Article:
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Another red-face moment for Osborne?

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The loss of the triple-A rating was a blow for George Osborne, and there could be further blows to come, as the other rating agencies deliver their verdicts and as it appears that he will have to admit in his 20 March Budget that public borrowing is rising, not falling.

A huge amount of ink has been spilt on the loss of Britain’s triple-A sovereign debt rating, and whether this is a humiliation for George Osborne, or merely a huge embarrassment. The fact is that he said he would preserve Britain’s top-notch credit rating and has not done so.

There are extenuating circumstances. The writing has been on the wall for Britain’s triple-A since America was downgraded by Standard and Poor’s 18 months ago. Two of the agencies downgraded France last year. Triple-A ratings are now rare internationally.

Moody’s, which downgraded Britain on 22 February (while insisting the outlook for the economy and the public finances is stable, not negative) had warned last year it would reassess matters early in 2013. It was disturbed by the chancellor’s abandonment of one of his fiscal targets in his Autumn Statement that pledged that public sector debt would be falling as a percentage of gross domestic product by the end of the parliament.

Osborne has said the downgrade has stiffened his resolve to reduce the budget deficit. In the meantime, he has to face up to markets that are no longer as enamoured of UK assets, or sterling, as they were, an opposition that is thoroughly enjoying his discomfiture and the threat of further downgrades from the other two big rating agencies, S&P and Fitch.

He also has to face another potential red-face moment in his 20 March Budget. Two months ago, in my first Tax Journal article of 2013, I looked forward to the January tax-collecting season. Would self-assessment receipts and, more crucially, corporation tax, come in strongly enough? Or would we be forced to concede that in 2012/13 Osborne’s strategy had gone backwards, with the deficit rising rather than falling? This was a key political issue when the chancellor presented his Autumn Statement. Osborne, with the support of the independent Office of Budget Responsibility (OBR), was able to say that public borrowing would fall this year, to the considerable surprise of Ed Balls, his Labour shadow. Nobody would be more red-faced than Osborne if he has to admit his December claims were unjustified. It would be a big political moment and a blow for the OBR too.

So what do we know?

The results are in. Official figures for January showed a budget surplus – a repayment of public borrowing – of £11.4bn. This was not only the best for five years but £5bn better than in January 2012.

Is it a case of with one bound Osborne is free? No. Hopes that corporation tax revenues were finally coming through were dashed in January. Corporation tax revenues for the month were a disappointing 13.5% down on a year earlier. In the first ten months of the 2012/13 fiscal year they were 9.1% down.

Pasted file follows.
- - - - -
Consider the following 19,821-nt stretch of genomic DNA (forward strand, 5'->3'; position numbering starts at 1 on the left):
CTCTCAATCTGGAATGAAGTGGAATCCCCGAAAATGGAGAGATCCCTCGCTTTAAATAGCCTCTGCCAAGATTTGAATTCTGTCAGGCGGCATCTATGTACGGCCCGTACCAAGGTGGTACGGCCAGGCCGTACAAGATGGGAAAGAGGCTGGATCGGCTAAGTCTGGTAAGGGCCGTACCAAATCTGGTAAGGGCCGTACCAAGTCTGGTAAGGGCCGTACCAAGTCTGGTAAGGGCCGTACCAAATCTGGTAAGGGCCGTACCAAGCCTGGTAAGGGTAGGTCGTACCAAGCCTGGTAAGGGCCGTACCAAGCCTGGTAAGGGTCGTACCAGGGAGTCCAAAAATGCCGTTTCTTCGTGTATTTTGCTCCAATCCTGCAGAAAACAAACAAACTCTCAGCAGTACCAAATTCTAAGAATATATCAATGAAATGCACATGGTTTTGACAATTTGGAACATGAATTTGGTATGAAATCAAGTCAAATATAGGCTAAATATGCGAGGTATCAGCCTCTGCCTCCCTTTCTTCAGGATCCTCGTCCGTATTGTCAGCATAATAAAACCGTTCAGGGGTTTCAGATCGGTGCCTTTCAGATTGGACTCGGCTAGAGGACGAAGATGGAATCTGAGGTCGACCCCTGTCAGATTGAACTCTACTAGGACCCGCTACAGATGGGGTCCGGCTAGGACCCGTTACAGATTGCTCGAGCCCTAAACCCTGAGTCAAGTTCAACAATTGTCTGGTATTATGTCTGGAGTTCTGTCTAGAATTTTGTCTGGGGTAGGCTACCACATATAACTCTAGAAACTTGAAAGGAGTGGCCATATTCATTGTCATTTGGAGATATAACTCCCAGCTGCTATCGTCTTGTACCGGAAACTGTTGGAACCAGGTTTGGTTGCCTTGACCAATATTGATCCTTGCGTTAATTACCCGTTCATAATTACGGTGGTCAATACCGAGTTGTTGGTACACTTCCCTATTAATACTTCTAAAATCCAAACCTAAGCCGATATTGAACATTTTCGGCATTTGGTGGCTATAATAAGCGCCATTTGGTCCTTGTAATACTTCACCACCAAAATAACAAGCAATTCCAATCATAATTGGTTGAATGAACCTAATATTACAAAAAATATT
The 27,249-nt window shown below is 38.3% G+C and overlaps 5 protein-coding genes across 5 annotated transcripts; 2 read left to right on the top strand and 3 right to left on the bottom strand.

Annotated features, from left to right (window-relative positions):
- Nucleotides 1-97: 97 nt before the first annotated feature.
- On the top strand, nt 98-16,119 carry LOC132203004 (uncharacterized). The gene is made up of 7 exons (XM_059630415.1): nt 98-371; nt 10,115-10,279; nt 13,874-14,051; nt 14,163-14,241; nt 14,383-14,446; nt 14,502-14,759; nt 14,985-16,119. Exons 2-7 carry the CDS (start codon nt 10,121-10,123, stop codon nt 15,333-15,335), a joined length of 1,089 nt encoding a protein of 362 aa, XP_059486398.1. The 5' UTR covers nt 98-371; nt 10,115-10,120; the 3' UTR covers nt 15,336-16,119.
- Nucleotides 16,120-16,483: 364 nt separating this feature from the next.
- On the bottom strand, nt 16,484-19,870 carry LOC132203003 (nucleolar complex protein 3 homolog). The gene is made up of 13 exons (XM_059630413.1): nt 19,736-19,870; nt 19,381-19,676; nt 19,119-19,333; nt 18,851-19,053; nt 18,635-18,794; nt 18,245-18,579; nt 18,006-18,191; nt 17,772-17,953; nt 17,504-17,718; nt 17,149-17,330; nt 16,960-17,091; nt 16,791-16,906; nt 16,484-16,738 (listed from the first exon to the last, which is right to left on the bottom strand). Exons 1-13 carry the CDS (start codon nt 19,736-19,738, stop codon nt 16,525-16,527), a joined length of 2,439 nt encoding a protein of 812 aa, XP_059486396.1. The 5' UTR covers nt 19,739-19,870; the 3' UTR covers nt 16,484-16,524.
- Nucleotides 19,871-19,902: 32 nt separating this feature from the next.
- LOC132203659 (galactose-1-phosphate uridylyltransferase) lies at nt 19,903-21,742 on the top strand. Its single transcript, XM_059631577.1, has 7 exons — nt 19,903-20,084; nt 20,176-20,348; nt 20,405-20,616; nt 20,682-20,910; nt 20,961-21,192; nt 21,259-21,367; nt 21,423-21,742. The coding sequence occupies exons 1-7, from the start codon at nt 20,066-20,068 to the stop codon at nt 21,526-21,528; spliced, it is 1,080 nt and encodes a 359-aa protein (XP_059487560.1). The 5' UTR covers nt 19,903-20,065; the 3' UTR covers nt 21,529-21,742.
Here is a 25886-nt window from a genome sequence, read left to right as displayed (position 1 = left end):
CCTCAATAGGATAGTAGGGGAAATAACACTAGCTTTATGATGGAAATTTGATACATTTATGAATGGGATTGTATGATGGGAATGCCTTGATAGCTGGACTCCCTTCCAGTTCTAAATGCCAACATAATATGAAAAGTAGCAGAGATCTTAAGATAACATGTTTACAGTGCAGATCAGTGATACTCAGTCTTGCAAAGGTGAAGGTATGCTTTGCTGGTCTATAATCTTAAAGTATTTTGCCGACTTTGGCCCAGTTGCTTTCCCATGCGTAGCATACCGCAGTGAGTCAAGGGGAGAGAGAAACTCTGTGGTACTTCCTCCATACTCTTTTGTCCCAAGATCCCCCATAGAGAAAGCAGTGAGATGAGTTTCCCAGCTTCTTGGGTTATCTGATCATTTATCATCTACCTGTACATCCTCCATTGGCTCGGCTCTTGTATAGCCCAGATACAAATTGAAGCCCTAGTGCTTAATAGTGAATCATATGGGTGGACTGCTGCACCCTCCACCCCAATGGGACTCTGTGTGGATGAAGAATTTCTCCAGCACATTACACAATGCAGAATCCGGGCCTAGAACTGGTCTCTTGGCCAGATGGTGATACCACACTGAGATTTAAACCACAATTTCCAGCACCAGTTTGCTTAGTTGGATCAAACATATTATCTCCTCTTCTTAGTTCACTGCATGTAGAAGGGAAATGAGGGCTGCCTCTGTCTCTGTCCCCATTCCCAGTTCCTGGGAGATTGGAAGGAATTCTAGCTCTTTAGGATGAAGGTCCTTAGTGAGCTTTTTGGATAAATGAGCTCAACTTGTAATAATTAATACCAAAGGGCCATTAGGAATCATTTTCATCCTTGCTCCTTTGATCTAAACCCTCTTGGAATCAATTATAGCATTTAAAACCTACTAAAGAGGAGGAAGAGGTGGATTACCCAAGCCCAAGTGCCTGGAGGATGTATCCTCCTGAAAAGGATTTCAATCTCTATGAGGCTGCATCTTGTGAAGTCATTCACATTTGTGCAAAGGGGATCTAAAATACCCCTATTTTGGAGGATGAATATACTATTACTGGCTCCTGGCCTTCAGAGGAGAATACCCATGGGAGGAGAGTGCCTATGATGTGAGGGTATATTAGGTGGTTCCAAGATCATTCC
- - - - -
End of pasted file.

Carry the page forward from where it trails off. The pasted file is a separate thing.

Some might say that this is unsurprising given the weak performance of the economy, though this is not the whole story. The big weakness in January was in tax paid by North Sea oil and gas firms, which dropped 50% year-on-year, thanks to a 13% drop in production and a significant increase in capital investment, allowable against tax. Onshore  corporation tax receipts showed a rise in January compared with a year earlier.

What about income tax? Self-assessment income tax and CGT receipts showed a 4.3% rise in January compared with a year earlier which was good, though not as good as the OBR expected. Income tax and CGT receipts for 2012/13 so far are 0.2% lower than in the corresponding period of 2011/12.

Given this, it is surprising January’s budget surplus was so high. But £3.8bn of it was the transfer of the interest received on gilts purchased under the Bank of England’s quantitative easing programme from the Bank to the Treasury, otherwise known as financial jiggery-pokery. The Treasury also benefited from reasonable VAT receipts and a drop in the interest bill on government debt.

Where does this leave Osborne?

The OBR struck a downbeat note. The auction of the 4G mobile phone spectrum raised only £2.34bn, rather than the £3.5bn it had expected. It had also assumed that government departments would under-spend by rather more this year than they appear to be doing and some elements of spending continue to rise very strongly. Social security benefits and tax credits in January were up a huge 8.4% on a year earlier. The fact that after all the adjustments public borrowing in the first ten months of 2012/13, £97.6bn, was £5.3bn up on a year earlier, means there is work to be done. The deficit in the final two months of the fiscal year will need to be £6.4bn lower than a year earlier to meet the OBR forecast.

Can it be done? Unfortunately we are now in the dark until Budget day, with no more official figures for the public finances due before then, and the full 2012/13 picture not being available for a month after that. All is not entirely lost. There has been a pattern recently for the initial borrowing numbers to be revised down quite quickly, so the January could yet be better than initially reported. There is a blurring between January and February, particularly for self-assessment receipts, which could also help.

But the chancellor would be pushing it to declare again that this year’s deficit will definitely be down. His task will be to present credible numbers to show that any overshoot will be modest, and that his deficit-reduction strategy has merely stalled, not been blown off course. Whether the markets and the ratings agencies believe him is the big question.

David Smith is economics editor of The Sunday Times